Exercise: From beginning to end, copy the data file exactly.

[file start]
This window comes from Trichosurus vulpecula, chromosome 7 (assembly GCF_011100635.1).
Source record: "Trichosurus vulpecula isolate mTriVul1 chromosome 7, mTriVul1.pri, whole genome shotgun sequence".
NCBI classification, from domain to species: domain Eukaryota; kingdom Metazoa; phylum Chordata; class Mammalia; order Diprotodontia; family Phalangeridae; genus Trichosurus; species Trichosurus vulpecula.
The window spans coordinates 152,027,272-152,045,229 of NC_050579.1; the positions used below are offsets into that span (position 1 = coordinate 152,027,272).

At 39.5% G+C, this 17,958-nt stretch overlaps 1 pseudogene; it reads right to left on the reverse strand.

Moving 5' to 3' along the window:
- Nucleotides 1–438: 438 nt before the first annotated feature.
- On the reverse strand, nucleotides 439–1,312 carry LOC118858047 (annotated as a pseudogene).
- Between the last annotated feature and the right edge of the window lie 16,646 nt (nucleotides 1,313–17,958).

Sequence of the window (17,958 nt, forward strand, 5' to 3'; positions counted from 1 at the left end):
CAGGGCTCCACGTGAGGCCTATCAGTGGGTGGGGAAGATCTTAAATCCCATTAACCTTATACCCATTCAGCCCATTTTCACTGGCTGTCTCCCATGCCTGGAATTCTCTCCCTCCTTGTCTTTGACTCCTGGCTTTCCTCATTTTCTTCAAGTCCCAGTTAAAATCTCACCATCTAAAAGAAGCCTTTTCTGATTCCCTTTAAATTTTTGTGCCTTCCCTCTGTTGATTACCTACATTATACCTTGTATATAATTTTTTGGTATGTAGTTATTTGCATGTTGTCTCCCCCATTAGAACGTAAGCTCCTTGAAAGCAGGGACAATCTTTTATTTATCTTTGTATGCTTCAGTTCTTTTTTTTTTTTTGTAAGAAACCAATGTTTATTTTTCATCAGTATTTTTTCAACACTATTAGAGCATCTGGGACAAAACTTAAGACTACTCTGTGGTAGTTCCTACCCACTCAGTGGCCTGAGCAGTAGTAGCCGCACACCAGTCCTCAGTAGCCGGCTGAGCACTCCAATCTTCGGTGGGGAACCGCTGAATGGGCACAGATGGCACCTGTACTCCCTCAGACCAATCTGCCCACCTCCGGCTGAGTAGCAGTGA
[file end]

This window comes from Trichosurus vulpecula, chromosome 7 (assembly GCF_011100635.1).
Source record: "Trichosurus vulpecula isolate mTriVul1 chromosome 7, mTriVul1.pri, whole genome shotgun sequence".
NCBI classification, from domain to species: domain Eukaryota; kingdom Metazoa; phylum Chordata; class Mammalia; order Diprotodontia; family Phalangeridae; genus Trichosurus; species Trichosurus vulpecula.
The window spans coordinates 152,027,272-152,045,229 of NC_050579.1; the positions used below are offsets into that span (position 1 = coordinate 152,027,272).

At 39.5% G+C, this 17,958-nt stretch overlaps 1 pseudogene; it reads right to left on the reverse strand.

Moving 5' to 3' along the window:
- Nucleotides 1–438: 438 nt before the first annotated feature.
- On the reverse strand, nucleotides 439–1,312 carry LOC118858047 (annotated as a pseudogene).
- Between the last annotated feature and the right edge of the window lie 16,646 nt (nucleotides 1,313–17,958).

Sequence of the window (17,958 nt, forward strand, 5' to 3'; positions counted from 1 at the left end):
CAGGGCTCCACGTGAGGCCTATCAGTGGGTGGGGAAGATCTTAAATCCCATTAACCTTATACCCATTCAGCCCATTTTCACTGGCTGTCTCCCATGCCTGGAATTCTCTCCCTCCTTGTCTTTGACTCCTGGCTTTCCTCATTTTCTTCAAGTCCCAGTTAAAATCTCACCATCTAAAAGAAGCCTTTTCTGATTCCCTTTAAATTTTTGTGCCTTCCCTCTGTTGATTACCTACATTATACCTTGTATATAATTTTTTGGTATGTAGTTATTTGCATGTTGTCTCCCCCATTAGAACGTAAGCTCCTTGAAAGCAGGGACAATCTTTTATTTATCTTTGTATGCTTCAGTTCTTTTTTTTTTTTTGTAAGAAACCAATGTTTATTTTTCATCAGTATTTTTTCAACACTATTAGAGCATCTGGGACAAAACTTAAGACTACTCTGTGGTAGTTCCTACCCACTCAGTGGCCTGAGCAGTAGTAGCCGCACACCAGTCCTCAGTAGCCGGCTGAGCACTCCAATCTTCGGTGGGGAACCGCTGAATGGGCACAGATGGCACCTGTACTCCCTCAGACCAATCTGCCCACCTCCGGCTGAGTAGCAGTGA